Aerosols are also characterized by their production processes and chemical composition. Primary aerosols are emitted into the atmosphere directly as particles. They include the carbonaceous by-products of incomplete combustion processes and wind-blown mineral dust aerosols. In contrast, secondary aerosols originate from gas-to-particle conversions. Gaseous precursors, such as sulfur dioxide and ammonia, are oxidized in the dry atmosphere or in clouds and become soluble in water. Eventually, a large fraction of the emitted precursor enters the aerosol phase, dissolved in a droplet. As such, water represents a sizable fraction of the total aerosol mass. Gas-to-particle conversion processes also mean that aerosols are part of the chemistry of the atmosphere and indirectly affect the concentrations of gaseous species such as ozone and methane. Aerosol populations are typically of diverse chemical composition and their mixing state can be both internal, where the mixed composition lies within the same particle, and external, where each particle has a chemically distinct composition. Particle size can be a simplified marker of the production process. Fine-mode aerosols often originate from gas-to-particle conversion or combustion processes. Coarse-mode particles typically originate from mechanical processes such as wind friction. The shape of the particles also depends on the production process: aerosol solutions are spherical droplets. Combustion aerosols, grains of mineral dust, and pollens have more complex, irregular shapes.

Aerosols can finally be characterized by their natural or anthropogenic origin. This distinction is difficult to obtain from observations alone, but is important for climate studies. Aerosols emitted into the atmosphere by human activities since the start of the industrial revolution have scattered and absorbed additional solar and thermal radiation. They also have modified cloud droplet sizes and number, again affecting solar radiation, albeit indirectly. In effect, anthropogenic aerosols have changed the radiative balance of the Earth in a process called radiative forcing. Although uncertain, this forcing is estimated to be negative, and the climate system responds by cooling. Estimates for the year 2000 suggest that aerosol forcing compensates two-thirds of the positive forcing by long-lived greenhouse gases. Local climate changes driven by anthropogenic emissions can also affect emissions of natural aerosols, desertification being a typical example. In that case, the anthropogenic or natural classification of the aerosol is not obvious.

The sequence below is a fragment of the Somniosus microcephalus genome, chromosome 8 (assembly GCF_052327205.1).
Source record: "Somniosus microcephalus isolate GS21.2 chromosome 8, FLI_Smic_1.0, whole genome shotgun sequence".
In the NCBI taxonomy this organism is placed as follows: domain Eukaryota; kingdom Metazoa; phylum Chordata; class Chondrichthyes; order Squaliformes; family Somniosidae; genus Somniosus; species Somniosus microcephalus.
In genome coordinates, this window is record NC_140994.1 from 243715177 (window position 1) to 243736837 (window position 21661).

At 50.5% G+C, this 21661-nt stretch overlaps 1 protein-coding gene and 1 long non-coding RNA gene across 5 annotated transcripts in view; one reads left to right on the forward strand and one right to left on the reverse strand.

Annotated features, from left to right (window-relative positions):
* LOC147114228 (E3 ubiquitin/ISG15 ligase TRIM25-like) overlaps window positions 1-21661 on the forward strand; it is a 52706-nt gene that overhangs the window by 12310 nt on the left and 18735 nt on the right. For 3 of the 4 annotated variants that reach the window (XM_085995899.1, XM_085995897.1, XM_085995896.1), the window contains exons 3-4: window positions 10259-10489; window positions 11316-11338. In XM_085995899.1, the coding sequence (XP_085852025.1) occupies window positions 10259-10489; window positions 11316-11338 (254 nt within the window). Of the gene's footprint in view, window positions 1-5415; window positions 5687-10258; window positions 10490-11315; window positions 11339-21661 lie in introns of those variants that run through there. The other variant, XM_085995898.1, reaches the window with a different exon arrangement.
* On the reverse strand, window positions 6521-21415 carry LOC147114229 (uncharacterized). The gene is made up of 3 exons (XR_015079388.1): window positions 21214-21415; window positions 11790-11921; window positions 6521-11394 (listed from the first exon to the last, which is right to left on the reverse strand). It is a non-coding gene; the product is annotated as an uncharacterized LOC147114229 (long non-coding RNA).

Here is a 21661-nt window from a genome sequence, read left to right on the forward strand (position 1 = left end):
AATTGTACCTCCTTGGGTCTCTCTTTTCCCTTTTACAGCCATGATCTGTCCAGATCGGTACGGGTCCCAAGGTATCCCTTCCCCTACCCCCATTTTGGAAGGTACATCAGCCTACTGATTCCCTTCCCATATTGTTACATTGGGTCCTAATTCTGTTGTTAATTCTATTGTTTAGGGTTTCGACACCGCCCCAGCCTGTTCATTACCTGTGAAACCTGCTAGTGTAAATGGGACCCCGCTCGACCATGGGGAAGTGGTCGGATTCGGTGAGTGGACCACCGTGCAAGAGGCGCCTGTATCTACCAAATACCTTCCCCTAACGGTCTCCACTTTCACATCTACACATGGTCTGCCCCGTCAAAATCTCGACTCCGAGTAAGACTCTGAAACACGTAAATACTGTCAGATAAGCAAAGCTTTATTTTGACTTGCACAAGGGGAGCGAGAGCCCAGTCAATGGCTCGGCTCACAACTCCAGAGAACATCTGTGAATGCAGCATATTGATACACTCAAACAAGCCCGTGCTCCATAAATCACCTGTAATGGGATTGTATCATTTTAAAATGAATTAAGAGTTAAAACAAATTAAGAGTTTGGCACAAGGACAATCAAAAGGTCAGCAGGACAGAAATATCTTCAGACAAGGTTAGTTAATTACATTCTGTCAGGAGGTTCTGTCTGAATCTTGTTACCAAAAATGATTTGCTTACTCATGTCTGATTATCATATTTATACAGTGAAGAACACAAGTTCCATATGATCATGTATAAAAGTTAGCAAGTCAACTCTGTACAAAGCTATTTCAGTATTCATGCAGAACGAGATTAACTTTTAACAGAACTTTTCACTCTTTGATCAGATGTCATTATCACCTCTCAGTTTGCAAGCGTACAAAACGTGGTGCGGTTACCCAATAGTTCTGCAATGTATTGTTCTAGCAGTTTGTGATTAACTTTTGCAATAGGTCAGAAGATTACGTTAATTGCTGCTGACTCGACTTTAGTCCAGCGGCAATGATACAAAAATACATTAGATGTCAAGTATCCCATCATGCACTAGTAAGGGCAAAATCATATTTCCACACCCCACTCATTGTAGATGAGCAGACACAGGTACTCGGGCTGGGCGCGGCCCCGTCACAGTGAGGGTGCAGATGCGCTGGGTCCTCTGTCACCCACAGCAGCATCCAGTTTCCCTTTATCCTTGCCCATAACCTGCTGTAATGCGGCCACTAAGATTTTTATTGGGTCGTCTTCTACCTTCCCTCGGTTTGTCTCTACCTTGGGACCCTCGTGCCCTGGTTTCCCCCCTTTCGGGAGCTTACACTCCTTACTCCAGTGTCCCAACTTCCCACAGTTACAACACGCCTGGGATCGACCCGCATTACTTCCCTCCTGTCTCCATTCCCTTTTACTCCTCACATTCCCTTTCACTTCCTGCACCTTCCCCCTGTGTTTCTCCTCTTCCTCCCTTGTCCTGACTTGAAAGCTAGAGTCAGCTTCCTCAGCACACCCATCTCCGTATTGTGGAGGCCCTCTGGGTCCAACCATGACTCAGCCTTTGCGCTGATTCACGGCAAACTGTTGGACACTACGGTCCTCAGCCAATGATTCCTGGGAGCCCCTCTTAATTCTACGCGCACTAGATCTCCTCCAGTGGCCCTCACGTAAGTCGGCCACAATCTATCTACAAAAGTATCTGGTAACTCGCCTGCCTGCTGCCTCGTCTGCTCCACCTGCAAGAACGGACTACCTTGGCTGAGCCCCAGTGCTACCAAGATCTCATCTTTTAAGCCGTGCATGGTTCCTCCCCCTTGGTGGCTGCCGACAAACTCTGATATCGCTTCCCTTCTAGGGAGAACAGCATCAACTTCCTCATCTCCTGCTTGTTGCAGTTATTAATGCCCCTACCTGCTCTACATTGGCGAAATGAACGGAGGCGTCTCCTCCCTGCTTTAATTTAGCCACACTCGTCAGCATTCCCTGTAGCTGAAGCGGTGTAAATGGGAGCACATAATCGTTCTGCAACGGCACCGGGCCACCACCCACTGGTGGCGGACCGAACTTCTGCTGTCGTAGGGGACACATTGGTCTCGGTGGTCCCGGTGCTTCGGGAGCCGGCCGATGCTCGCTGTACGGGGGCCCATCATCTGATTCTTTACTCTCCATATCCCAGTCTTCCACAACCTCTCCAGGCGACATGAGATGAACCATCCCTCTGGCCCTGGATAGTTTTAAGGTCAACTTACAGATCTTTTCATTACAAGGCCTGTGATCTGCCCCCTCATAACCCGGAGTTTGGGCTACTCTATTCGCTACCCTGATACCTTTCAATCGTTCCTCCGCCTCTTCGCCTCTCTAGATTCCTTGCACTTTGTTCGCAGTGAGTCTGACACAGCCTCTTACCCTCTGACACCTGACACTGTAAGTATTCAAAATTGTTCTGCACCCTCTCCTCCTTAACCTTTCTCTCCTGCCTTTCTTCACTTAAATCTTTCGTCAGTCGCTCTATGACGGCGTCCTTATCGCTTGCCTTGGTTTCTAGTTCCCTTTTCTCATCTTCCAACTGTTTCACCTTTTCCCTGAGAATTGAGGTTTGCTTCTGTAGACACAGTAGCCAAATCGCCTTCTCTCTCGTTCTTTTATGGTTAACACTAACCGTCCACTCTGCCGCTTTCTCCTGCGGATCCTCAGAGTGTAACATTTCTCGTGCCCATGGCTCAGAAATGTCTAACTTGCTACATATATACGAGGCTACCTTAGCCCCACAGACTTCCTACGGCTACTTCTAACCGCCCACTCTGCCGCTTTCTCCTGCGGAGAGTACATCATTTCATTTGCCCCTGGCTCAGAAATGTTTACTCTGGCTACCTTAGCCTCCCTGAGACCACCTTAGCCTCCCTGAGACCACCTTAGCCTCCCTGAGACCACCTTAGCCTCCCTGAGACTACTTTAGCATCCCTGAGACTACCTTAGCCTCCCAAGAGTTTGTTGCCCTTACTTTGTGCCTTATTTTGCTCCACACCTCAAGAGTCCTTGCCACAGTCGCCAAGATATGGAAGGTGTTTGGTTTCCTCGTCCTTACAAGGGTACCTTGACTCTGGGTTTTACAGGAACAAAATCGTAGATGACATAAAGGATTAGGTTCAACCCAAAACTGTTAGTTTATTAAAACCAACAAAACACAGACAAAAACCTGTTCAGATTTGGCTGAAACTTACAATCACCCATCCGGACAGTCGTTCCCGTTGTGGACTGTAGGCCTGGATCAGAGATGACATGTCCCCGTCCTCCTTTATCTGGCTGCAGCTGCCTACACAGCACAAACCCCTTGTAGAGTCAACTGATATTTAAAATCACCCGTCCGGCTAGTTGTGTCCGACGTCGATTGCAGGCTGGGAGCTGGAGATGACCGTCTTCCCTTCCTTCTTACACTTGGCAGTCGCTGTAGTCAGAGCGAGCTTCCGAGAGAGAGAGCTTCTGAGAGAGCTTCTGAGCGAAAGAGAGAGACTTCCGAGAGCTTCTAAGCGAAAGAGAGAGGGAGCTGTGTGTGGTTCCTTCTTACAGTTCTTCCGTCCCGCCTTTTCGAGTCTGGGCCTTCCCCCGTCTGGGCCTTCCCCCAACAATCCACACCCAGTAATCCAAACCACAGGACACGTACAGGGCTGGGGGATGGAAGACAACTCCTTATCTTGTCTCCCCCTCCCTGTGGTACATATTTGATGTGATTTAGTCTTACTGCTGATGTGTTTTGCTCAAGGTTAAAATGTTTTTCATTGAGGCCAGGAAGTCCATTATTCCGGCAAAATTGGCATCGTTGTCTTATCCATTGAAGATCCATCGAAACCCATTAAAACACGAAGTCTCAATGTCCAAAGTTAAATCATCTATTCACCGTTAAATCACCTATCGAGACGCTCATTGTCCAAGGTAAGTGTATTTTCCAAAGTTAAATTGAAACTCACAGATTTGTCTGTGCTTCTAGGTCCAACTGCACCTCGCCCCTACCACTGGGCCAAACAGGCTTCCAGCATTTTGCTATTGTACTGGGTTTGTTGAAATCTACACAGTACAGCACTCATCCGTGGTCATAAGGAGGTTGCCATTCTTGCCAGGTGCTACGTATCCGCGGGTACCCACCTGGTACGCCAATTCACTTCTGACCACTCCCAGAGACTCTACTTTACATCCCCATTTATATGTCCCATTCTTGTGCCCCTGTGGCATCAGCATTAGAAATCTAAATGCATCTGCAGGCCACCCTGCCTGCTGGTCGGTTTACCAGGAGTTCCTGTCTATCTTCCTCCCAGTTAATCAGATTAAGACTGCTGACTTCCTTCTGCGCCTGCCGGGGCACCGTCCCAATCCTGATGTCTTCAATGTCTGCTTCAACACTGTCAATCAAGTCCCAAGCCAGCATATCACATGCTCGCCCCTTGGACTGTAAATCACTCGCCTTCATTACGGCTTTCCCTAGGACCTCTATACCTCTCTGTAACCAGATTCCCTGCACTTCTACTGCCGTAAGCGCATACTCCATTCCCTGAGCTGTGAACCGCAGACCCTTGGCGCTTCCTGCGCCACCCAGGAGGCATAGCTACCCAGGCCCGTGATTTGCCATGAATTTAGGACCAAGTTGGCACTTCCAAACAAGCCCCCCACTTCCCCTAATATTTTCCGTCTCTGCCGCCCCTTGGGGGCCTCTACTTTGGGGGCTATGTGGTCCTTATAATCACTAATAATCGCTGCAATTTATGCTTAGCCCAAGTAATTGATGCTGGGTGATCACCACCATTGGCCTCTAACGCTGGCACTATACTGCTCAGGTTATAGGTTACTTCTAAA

AEROSOLS | Role in Climate Change


Aerosols , the liquid and solid particles in suspension in the atmosphere, matter to the scientific study of climate change for three reasons. First, they are optically active species, interacting with solar and terrestrial radiation directly by scattering and absorption, and indirectly by modifying the microphysical properties of clouds and the radiative properties of surfaces covered by snow and ice. Perturbations to atmospheric distributions of aerosols therefore translate into perturbations of the Earth’s radiative budget, which can enhance or counteract the radiative perturbations exerted by changes in the concentrations of long-lived greenhouse gases such as carbon dioxide and methane.